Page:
I have been a horrible blogger as of late. There are topics swimming around in my head constantly, but as soon as I sit down to write, my mind just goes blank. It's unfortunate.
So we'll see where this post goes.
There are only 9 days until Christmas, people. NINE FREAKING DAYS. Needless to say, I'm nowhere near prepared. And I really have no excuse, since the number of gifts I'm buying this year was largely reduced due to the lack of husband/in-laws.
I would be lying if I said that this first year facing the holidays as a divorcee hasn't been hard. I've been surrounded by good friends and family, and constantly busy with activities, work, and Christmas parties. But I still feel like something is missing.
Christmas time last year was strained. It felt forced. We bought each other great presents, and spent time with our respective families, but I knew the feeling wasn't there. I feel like we both tried to put some effort in, and I'm grateful to my ex husband for knowing that Christmas and holidays mean a lot to me and for trying, throughout our issues.
I've found myself wondering recently if perhaps going through the motions in a far from happy marriage isn't better than wishing you weren't alone for the holidays. Now, I know this is faulty logic. I only wonder these things late at night, or while celebrating with friends who all happen to be married.
And although the previous sentiment might say otherwise, I feel like I'm finally at the point that I'm really ok and ready to move on. I've been thinking about divorce in general a lot more than usual lately, partly because of the holidays, and as I have good friends that are dealing with the pain of it.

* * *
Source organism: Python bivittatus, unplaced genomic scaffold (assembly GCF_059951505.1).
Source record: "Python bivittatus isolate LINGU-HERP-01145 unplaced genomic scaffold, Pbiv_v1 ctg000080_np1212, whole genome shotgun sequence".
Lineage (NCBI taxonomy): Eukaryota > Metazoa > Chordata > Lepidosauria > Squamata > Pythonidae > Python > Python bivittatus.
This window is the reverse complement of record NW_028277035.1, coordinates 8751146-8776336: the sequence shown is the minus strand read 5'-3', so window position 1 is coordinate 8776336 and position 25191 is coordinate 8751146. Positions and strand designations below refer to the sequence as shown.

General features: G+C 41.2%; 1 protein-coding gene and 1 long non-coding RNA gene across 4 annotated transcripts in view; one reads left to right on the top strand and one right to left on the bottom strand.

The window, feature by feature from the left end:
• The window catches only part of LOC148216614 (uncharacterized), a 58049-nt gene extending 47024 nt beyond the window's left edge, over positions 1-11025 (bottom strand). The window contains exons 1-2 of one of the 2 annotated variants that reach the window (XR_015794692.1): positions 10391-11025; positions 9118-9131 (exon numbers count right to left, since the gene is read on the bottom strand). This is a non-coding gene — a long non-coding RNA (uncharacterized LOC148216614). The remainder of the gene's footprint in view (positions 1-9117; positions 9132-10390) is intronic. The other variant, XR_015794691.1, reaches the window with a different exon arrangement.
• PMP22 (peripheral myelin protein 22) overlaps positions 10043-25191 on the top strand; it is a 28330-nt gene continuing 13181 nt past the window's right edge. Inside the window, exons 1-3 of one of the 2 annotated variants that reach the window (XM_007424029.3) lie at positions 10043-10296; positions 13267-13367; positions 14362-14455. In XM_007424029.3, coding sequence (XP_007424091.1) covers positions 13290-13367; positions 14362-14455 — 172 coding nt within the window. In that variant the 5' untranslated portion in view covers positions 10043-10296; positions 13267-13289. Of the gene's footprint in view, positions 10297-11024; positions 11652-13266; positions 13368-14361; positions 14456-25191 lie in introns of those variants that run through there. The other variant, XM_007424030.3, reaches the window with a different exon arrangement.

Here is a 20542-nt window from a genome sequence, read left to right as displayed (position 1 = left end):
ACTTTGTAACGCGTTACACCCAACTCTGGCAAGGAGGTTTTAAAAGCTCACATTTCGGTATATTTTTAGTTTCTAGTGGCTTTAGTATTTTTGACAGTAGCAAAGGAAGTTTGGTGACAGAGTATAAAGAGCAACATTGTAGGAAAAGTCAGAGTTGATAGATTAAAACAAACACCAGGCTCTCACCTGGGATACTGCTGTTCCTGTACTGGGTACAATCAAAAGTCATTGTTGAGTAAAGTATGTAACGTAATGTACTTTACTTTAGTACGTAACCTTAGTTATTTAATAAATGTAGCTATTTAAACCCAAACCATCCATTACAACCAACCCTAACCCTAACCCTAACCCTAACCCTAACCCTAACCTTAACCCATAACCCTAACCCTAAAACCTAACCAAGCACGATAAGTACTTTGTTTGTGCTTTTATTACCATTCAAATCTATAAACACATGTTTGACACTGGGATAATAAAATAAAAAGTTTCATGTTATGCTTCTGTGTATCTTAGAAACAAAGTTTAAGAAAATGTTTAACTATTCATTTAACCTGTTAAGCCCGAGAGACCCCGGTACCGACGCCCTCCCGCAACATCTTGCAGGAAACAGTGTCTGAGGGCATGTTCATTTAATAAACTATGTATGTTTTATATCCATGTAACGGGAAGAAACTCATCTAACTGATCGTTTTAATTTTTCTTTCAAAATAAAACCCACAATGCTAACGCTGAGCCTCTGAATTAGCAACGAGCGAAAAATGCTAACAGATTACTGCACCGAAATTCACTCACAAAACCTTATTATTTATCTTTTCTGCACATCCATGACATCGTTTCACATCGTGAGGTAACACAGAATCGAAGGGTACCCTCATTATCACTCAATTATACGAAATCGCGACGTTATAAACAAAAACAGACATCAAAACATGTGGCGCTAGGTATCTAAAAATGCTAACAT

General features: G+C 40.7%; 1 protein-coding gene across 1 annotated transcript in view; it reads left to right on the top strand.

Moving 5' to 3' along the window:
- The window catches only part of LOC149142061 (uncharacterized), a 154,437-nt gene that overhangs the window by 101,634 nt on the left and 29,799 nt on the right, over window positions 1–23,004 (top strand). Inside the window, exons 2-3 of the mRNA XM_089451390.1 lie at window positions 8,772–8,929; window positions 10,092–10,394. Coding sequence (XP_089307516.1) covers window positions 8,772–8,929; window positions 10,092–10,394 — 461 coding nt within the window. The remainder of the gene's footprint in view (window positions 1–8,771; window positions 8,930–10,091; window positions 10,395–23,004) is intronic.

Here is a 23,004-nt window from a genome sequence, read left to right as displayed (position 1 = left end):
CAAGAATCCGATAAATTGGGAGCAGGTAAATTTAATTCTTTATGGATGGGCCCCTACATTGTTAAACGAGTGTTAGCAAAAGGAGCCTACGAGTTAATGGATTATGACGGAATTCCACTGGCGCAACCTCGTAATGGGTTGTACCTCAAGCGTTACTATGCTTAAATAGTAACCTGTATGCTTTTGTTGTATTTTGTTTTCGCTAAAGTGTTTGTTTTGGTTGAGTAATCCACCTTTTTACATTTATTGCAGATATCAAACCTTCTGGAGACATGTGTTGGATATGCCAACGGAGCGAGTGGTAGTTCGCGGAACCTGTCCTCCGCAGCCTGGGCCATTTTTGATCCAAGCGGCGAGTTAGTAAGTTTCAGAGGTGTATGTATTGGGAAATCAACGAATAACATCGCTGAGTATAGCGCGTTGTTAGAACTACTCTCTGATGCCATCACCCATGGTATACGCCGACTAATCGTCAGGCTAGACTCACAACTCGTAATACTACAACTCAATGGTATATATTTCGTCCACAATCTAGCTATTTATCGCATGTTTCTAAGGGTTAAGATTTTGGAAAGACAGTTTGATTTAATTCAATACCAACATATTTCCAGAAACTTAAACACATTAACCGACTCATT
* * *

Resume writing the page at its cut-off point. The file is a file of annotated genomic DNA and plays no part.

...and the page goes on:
I've come to the conclusion that all divorce stems from selfishness, on one or both parts. Feel free to argue that all you want, but in the circumstances I've been in, and have seen, that's the underlying problem. And I don't necessarily mean selfishness in the way that you don't love the other person, or that you don't want them to be happy. I suppose the kind of selfishness to which I'm referring is more made up of omissions-failure to act on improving a situation, perhaps because you don't know that what the other person needs is different from what you think is right. Or perhaps because you think that your partner should want and need attention in the way that you are willing to give. I'll be the first to admit that I'm guilty of both these things. It seems, though, that when a marriage has been suffering through this for too long, that people just give up. And honestly, nothing makes me more sad.
When it comes down to it, that's what I've decided marriage is: stepping outside of yourself and offering selflessly what the other person needs, whether you understand it or not, and even though it's the hardest thing to do some days.
And I really hope that someday, whether it's next year or in twenty years, I can find a marriage like that. And I hope that my ex husband does too.
We all deserve to be happy.
Sorry that this post was all over the place. I'm a little scatter brained today. (ok, every day.)
Hopefully it made sense, and was not taken in the wrong way by anybody.